Until 2000, all VRV/VRF systems had been air-cooled, but the introduction of water-cooled versions extended the application potential. Ideally suited to both new and existing high-rise commercial buildings or projects lacking roof or external space for outdoor units — or where stringent noise regulations apply — the layout of a water-cooled system allows operation independent of ambient conditions. A plate heat exchanger in the condensing unit is supplied with water at between 10 to 45°C from a cooling tower/dry cooler or LPHW boiler. Since water (from an existing wet system, borehole, lake or river) is the heat-transfer medium, there are no limits on piping length. Liquid/gas refrigerant lines link the condensing unit(s) with the indoor units. Since the water piping does not intrude into the conditioned space, there are no leakage problems. During the heating cycle, heat is absorbed from the water circuit and transmitted via the heat exchanger to the indoor fan-coil units. Conversely, during cooling, heat is rejected to the water circuit and exhausted to atmosphere by a dry cooler. Heat recovery is achieved by utilising heat absorbed from the water circuit for indoor units in heating mode and rejecting heat to the water circuit from indoor units in cooling mode. Even the advent of water-cooled systems however, does not bring the story up to date. At the end of last year, Daikin introduced its third-generation VRV. At present available in heat-pump and cooling-only variants, the system incorporates brings a number of innovative design, installation and maintenance refinements. System capacity is 12.5% greater than VRVII at 5 to 54 HP (cooling only 5 to 18 HP), and 64 indoor units can be connected to a single heat-pump outdoor unit — 12 more than before. Total system piping length is increased from 300 to 1000 m, and greater unit combination flexibility allows any sized unit (except the 5 HP model) to be connected with any other sized unit. Improved unit diversity also enables, for example, a 10 HP outdoor unit to be connected with 25 indoor units, compared with 16 indoor units to a 10HP VRVII).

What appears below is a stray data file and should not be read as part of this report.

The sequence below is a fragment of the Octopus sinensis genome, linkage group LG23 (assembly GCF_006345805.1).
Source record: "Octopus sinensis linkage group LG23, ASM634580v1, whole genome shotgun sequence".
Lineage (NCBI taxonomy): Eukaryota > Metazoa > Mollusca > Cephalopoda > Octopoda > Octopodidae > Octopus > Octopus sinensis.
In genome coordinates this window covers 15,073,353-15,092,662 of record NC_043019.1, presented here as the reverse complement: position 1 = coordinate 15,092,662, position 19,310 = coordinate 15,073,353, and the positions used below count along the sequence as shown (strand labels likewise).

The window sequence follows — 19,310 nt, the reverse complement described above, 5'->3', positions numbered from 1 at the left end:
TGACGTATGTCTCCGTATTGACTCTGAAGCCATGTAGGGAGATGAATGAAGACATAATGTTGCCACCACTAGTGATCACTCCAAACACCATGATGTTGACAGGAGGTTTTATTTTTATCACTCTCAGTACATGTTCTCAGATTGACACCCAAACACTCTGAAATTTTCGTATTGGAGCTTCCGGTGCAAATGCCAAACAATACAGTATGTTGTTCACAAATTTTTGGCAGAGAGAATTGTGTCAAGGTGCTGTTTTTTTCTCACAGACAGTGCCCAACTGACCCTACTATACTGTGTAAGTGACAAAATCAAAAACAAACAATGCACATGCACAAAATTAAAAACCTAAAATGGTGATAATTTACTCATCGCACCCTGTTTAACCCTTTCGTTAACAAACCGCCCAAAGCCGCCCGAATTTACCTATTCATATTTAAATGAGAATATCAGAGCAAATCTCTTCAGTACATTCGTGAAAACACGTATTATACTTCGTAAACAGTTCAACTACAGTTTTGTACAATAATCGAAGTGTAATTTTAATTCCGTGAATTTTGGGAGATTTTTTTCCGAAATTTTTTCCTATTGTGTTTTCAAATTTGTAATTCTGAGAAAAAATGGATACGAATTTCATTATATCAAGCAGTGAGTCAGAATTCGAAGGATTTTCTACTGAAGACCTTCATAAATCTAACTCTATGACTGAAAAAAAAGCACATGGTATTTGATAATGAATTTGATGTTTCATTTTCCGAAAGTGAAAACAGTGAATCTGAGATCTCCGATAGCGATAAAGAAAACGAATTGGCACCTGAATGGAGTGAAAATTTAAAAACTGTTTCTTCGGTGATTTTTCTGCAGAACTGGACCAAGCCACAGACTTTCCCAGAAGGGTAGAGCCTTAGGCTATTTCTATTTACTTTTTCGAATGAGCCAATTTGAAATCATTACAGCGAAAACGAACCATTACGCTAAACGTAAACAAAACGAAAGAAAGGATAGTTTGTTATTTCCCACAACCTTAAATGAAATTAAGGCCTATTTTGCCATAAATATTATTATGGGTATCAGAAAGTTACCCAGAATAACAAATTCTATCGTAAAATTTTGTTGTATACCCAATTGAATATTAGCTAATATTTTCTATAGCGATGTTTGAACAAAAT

The first VRF/VRV product range to use R410A was Daikin’s VRVII, available in both heat-pump and heat-recovery formats.
Perhaps the most interesting and environmentally conscious innovation however, is VRVIII’s ability to control and contain the amount of refrigerant charge applied during commissioning. Operating a button on the condensing unit after a refrigerant cylinder is connected to the charging port initiates charging, which ceases automatically as soon as the appropriate volume of refrigerant has been delivered. Refrigerant containment is further enhanced by using brazed joints instead of flared and flanged connections on the refrigerant circuit. Control
The development of VRV and VRF air conditioning over the years has naturally gone hand in hand with parallel improvements in control systems. VRV for example, is supported by a complete suite of advanced air-conditioning monitoring and control systems that ensure the provision of high energy saving, precisely controlled and monitored air conditioning solutions for all relevant building projects. Such control packages provide the sophisticated system regulation and also provide owners, landlords and tenants with valuable data on fuel consumption as well as a wide range of system and unit operating parameters. Mark Dyer is marketing manager with Daikin Airconditioning UK Ltd, The Heights, Brooklands, Weybridge, Surrey KT13 0NY.